The first confirmed case of “zombie bees” in Washington state has been found by a Kent beekeeper. Discovered in California in 2008, the bees are infected by a parasitic fly that causes the bees to lurch around erratically before dropping dead.
The discovery expands the range of the so-called “zombie bees” first discovered in California in 2008 by San Francisco State University biologist John Hafernik. Through his website ZombeeWatch.org, Hafernik is recruiting a network of citizen scientists, like Hohn, to help determine how widespread the parasite is and whether it is contributing to the demise of bee colonies across the country.
The fly’s life cycle is gruesomely reminiscent of the movie “Alien” — though they don’t pose a risk to people. Adult females, smaller than a fruit fly, land on the backs of foraging honeybees and use their needle-sharp ovipositors to inject eggs into the bee’s abdomen. The eggs hatch into maggots. “They basically eat the insides out of the bee,” Hafernik said.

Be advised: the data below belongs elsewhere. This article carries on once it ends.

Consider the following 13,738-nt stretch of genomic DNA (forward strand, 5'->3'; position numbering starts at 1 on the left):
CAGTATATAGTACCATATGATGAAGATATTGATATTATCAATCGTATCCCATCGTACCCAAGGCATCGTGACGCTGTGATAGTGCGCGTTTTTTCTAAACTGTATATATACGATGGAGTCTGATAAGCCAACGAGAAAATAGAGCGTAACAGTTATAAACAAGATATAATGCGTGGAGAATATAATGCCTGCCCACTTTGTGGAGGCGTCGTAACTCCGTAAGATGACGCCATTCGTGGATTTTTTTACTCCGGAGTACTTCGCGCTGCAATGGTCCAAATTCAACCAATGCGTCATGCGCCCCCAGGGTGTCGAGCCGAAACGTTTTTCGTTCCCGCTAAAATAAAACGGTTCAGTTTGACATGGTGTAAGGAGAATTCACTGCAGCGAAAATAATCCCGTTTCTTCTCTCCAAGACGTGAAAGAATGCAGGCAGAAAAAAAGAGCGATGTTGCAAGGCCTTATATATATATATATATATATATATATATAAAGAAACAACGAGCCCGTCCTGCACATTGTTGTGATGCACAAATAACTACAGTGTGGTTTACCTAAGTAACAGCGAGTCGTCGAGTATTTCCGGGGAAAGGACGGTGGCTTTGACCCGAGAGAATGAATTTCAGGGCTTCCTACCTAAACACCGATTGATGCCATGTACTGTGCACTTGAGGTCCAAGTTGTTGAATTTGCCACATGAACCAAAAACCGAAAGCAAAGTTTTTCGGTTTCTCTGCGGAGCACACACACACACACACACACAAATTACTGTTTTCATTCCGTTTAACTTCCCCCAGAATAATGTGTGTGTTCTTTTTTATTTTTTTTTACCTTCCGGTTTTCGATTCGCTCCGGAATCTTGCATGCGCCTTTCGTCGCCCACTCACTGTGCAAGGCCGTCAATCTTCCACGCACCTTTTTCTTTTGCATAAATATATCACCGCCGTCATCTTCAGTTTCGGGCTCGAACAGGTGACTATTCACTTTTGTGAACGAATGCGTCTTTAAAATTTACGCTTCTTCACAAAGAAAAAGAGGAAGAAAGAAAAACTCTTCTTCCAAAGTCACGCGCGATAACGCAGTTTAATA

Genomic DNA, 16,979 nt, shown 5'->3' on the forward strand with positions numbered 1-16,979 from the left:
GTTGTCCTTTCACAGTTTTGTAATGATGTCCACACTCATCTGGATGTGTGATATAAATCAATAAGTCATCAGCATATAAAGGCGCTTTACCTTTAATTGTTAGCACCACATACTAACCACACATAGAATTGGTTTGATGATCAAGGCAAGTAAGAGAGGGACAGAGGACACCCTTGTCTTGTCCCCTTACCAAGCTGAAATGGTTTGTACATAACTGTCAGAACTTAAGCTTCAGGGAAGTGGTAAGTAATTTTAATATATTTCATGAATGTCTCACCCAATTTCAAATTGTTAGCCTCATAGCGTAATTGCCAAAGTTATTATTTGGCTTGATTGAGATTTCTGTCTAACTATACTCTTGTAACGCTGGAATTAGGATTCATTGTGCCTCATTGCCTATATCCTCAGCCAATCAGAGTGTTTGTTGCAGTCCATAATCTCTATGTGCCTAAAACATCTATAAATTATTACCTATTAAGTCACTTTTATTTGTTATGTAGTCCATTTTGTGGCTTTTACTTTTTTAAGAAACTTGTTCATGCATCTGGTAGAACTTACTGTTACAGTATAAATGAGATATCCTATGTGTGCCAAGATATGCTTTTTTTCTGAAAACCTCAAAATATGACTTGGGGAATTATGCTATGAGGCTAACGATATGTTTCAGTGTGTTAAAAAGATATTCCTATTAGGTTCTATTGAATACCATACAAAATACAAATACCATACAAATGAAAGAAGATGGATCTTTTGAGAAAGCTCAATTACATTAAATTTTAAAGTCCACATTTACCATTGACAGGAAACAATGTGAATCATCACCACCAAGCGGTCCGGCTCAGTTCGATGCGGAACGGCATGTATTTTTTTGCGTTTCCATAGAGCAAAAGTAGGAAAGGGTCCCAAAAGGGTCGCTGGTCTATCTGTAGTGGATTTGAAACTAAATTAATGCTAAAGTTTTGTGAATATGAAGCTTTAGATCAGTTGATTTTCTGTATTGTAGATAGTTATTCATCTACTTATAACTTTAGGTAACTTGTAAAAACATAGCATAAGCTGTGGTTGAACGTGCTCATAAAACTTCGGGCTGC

After consuming their host, the maggots pupate, forming a hard outer shell that looks like a fat, brown grain of rice. When Hohn looked in his Ziploc bag a week later, he saw several pupae — the smoking gun evidence that his bees were infected.
Bee populations have plummeted in recent years, threatening crops that rely on the insects for pollination. Scientists attribute the decline to a mysterious ailment called Colony Collapse Disorder. No one knows the exact cause, but researchers have found a variety of mites and viruses that afflict colonies. Pesticides probably play a role, too, said Steve Sheppard, chairman of the entomology department at Washington State University.
There’s no evidence yet that the parasitic fly is a major player in the bees’ decline, but it does seem that the pest is targeting new hosts, Sheppard said.
Tip: Matthew Crowley (@matthetube) via Twitter
Parasites are most unpleasant of creatures. So unpleasant are their methods that some use their existence as evidence against their being a benevolent creator.